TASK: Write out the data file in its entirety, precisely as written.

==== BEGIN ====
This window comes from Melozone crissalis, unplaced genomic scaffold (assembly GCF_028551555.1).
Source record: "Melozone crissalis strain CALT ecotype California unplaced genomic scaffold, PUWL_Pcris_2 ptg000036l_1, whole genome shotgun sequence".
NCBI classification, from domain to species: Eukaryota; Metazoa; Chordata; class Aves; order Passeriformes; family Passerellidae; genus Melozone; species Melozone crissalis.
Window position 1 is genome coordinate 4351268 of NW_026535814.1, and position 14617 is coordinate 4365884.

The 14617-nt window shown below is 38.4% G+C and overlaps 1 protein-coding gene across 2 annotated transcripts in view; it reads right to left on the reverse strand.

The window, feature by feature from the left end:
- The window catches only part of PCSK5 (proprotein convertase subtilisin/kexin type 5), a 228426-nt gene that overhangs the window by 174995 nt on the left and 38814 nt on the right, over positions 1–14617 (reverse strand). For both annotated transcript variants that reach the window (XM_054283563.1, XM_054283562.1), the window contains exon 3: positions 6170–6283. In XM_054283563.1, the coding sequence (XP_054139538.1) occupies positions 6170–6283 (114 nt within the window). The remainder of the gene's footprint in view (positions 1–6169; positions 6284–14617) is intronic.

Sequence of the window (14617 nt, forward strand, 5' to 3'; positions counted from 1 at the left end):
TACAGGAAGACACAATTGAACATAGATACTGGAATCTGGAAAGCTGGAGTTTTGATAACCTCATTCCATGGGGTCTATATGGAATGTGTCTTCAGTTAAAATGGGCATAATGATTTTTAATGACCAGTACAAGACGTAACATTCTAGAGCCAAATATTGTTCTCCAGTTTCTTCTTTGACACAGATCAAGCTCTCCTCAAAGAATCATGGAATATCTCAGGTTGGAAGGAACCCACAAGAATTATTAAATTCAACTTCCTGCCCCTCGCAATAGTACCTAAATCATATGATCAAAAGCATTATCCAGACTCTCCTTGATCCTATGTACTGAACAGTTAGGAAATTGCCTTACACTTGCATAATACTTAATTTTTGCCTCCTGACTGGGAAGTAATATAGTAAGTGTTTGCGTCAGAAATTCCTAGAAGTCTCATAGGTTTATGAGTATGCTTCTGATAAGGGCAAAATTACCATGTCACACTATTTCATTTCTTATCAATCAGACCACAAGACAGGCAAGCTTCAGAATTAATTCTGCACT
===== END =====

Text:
This window comes from Melozone crissalis, unplaced genomic scaffold (assembly GCF_028551555.1).
Source record: "Melozone crissalis strain CALT ecotype California unplaced genomic scaffold, PUWL_Pcris_2 ptg000036l_1, whole genome shotgun sequence".
NCBI classification, from domain to species: Eukaryota; Metazoa; Chordata; class Aves; order Passeriformes; family Passerellidae; genus Melozone; species Melozone crissalis.
Window position 1 is genome coordinate 4351268 of NW_026535814.1, and position 14617 is coordinate 4365884.

The 14617-nt window shown below is 38.4% G+C and overlaps 1 protein-coding gene across 2 annotated transcripts in view; it reads right to left on the reverse strand.

The window, feature by feature from the left end:
- The window catches only part of PCSK5 (proprotein convertase subtilisin/kexin type 5), a 228426-nt gene that overhangs the window by 174995 nt on the left and 38814 nt on the right, over positions 1–14617 (reverse strand). For both annotated transcript variants that reach the window (XM_054283563.1, XM_054283562.1), the window contains exon 3: positions 6170–6283. In XM_054283563.1, the coding sequence (XP_054139538.1) occupies positions 6170–6283 (114 nt within the window). The remainder of the gene's footprint in view (positions 1–6169; positions 6284–14617) is intronic.

Sequence of the window (14617 nt, forward strand, 5' to 3'; positions counted from 1 at the left end):
TACAGGAAGACACAATTGAACATAGATACTGGAATCTGGAAAGCTGGAGTTTTGATAACCTCATTCCATGGGGTCTATATGGAATGTGTCTTCAGTTAAAATGGGCATAATGATTTTTAATGACCAGTACAAGACGTAACATTCTAGAGCCAAATATTGTTCTCCAGTTTCTTCTTTGACACAGATCAAGCTCTCCTCAAAGAATCATGGAATATCTCAGGTTGGAAGGAACCCACAAGAATTATTAAATTCAACTTCCTGCCCCTCGCAATAGTACCTAAATCATATGATCAAAAGCATTATCCAGACTCTCCTTGATCCTATGTACTGAACAGTTAGGAAATTGCCTTACACTTGCATAATACTTAATTTTTGCCTCCTGACTGGGAAGTAATATAGTAAGTGTTTGCGTCAGAAATTCCTAGAAGTCTCATAGGTTTATGAGTATGCTTCTGATAAGGGCAAAATTACCATGTCACACTATTTCATTTCTTATCAATCAGACCACAAGACAGGCAAGCTTCAGAATTAATTCTGCACT